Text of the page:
.............................Moderator Comment...............................

Well spotted Kola. I though I had all of Alawars space shooters, but have missed this one. One of the problems with alawar is they only show the latest games on their catalogue, and most of the older games are no longer seen, but are still available if you know the title of the game.

The game is the very same game apart from a title change and we don't get the developers splash screen or the configuration window that allows you to switch off a lot of the visuals.; however the actual game play is the same. The company is called CCCP games as opposed to some company. I think someone discovered this fact previously when the first version of this game was given away last year by Some Company.

Reply   |   Comment by Kola256  –  13 years ago  –  Did you find this comment useful? yes | no (0)

Unable to install.......The installation does not even start.

.......................Moderator Comment...................

Try re-downloading the game. :)

Reply   |   Comment by Chakotay  –  13 years ago  –  Did you find this comment useful? yes | no (0)

Seems like it'd be a fun game, but the controls are VERY hard to use. The mouse seems to be the only way to do it and it's very "floppy" (best word I could think of). Sloppy, slippery, ungainly and clumsy also come to mind. The default mouse sensitivity is at the lowest setting, but a couple notches higher didn't change things except making it harder to center on targets. It has some kind of inertia built into the movement that makes it really awkward.

The targeting graphics are also so "busy" that it's hard to see what direction to turn for aiming. Even at the novice setting the game just moved too fast for me to get used to it. Thanks anyway -- maybe with a good joystick I'd do better. There is a similar game available from Gametop tats got a much more sedate speed; you may find that one easier to play. (see my link above in comment #1)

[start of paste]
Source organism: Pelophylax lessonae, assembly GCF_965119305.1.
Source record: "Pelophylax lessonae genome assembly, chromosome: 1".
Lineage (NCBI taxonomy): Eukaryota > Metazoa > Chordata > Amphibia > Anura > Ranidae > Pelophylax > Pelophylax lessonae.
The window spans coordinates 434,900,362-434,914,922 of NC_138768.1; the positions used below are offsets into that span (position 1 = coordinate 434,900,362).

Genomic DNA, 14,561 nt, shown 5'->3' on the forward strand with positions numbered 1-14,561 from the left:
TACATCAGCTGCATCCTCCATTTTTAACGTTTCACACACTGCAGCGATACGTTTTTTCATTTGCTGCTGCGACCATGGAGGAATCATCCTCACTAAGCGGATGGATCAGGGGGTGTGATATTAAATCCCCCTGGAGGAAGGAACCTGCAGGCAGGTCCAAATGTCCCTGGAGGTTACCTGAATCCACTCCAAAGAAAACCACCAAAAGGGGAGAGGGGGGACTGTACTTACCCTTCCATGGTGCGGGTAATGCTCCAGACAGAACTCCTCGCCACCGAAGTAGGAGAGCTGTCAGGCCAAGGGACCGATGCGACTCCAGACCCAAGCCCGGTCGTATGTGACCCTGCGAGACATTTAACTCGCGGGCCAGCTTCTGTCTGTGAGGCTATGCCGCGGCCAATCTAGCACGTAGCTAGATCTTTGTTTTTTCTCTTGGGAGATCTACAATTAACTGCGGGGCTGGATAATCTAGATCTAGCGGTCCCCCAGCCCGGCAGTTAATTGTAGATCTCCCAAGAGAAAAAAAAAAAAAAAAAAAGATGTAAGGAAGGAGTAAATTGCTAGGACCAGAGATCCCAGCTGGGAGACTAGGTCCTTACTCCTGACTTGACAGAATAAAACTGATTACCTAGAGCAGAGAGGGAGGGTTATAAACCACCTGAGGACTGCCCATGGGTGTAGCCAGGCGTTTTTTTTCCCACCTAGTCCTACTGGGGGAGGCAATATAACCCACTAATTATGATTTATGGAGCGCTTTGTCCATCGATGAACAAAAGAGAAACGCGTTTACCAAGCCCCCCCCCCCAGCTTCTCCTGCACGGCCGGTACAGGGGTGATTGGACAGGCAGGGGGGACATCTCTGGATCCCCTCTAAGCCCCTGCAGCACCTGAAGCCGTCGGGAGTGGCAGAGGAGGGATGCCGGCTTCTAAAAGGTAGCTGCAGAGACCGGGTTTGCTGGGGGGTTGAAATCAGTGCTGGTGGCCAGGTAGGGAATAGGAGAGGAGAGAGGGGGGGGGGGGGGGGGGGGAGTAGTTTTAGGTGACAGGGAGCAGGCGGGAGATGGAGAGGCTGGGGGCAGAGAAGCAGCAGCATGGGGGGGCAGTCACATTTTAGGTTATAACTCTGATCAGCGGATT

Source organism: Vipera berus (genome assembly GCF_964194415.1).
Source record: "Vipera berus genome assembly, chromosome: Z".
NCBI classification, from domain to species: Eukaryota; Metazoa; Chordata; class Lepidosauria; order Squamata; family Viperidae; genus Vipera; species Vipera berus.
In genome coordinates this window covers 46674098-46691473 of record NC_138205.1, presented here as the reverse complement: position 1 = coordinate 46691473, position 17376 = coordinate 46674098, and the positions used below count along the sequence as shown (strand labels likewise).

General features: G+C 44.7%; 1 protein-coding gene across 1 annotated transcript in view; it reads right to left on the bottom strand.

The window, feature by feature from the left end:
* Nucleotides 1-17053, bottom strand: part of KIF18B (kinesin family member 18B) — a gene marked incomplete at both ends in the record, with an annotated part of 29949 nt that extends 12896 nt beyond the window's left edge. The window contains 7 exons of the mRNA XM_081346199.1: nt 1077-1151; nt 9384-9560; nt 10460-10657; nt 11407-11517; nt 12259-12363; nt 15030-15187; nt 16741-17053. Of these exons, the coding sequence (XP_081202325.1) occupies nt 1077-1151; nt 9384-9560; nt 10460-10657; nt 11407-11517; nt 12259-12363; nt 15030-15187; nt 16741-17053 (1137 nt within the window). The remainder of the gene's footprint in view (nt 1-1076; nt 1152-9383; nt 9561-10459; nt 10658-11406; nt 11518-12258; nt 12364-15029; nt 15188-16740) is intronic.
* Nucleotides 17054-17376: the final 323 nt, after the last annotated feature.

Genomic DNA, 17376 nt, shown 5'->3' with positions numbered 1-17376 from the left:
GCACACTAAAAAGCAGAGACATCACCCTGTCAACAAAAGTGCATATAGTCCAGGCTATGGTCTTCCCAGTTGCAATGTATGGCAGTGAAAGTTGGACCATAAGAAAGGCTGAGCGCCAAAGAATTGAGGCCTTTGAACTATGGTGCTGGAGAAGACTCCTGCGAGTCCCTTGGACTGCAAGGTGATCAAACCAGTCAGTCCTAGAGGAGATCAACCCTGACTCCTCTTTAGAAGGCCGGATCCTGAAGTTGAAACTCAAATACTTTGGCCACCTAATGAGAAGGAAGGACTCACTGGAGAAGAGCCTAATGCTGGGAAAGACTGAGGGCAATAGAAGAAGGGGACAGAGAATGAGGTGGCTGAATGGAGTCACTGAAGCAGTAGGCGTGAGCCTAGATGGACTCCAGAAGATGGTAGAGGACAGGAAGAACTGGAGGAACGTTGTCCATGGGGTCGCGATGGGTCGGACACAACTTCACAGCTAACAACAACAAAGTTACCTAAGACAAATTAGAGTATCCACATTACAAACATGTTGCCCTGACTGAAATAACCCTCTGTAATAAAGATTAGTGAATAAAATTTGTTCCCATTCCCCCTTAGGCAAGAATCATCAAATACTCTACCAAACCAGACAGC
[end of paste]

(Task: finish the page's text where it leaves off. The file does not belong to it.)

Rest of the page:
............................Moderator Comment.......................

There is a mouse sensitivity slider and an invert toggle, which can be found via the options menu. I found adjusting the mouse sensitivity and inverting the mouse improved the game significantly. There are arrow prompts to tell you where incoming meteors and enemy droids and ships are coming from. also the arrows change color if a power up is available.

Reply   |   Comment by Dan  –  13 years ago  –  Did you find this comment useful? yes | no (0)

How could anyone even give this a negative? Nothing but farmland troll trash. Wing Commander series is very similar, so if you liked WC you will like this.

Reply   |   Comment by Bindy  –  13 years ago  –  Did you find this comment useful? yes | no (0)

There was no Demo available for me to review. So the following review was written hurridly after the game was posted. It's only a short review, but covers most of the salient points. you may find I've added extra information about the game in my moderator comments, for example I mention about incoming threat indicators and being able to pick up a powerup via these indicators.

As with most games from the Game giveaway project I had to change the installation path otherwise it would have installed into the last game giveaways location. It says in the readme that it installs to C:\Games\SW2.

The initial download is 52.3Mb, but once installed the game expands to 128Mb. The majority of this is textures with a smaller but still significant proportion going to the music folder.

The Game

A very colourful and well constructed updated version of Star Warriors which we were given last year. ( http://game.giveawayoftheday.com/star-warrior/ ) There are some definite improvements to the overall game, with a improved introduction to each level and a more standard main menu. There are lots of similarities between the two games, but they are not the same game as we’ve previously experienced from this developer, for example Alien Terminator.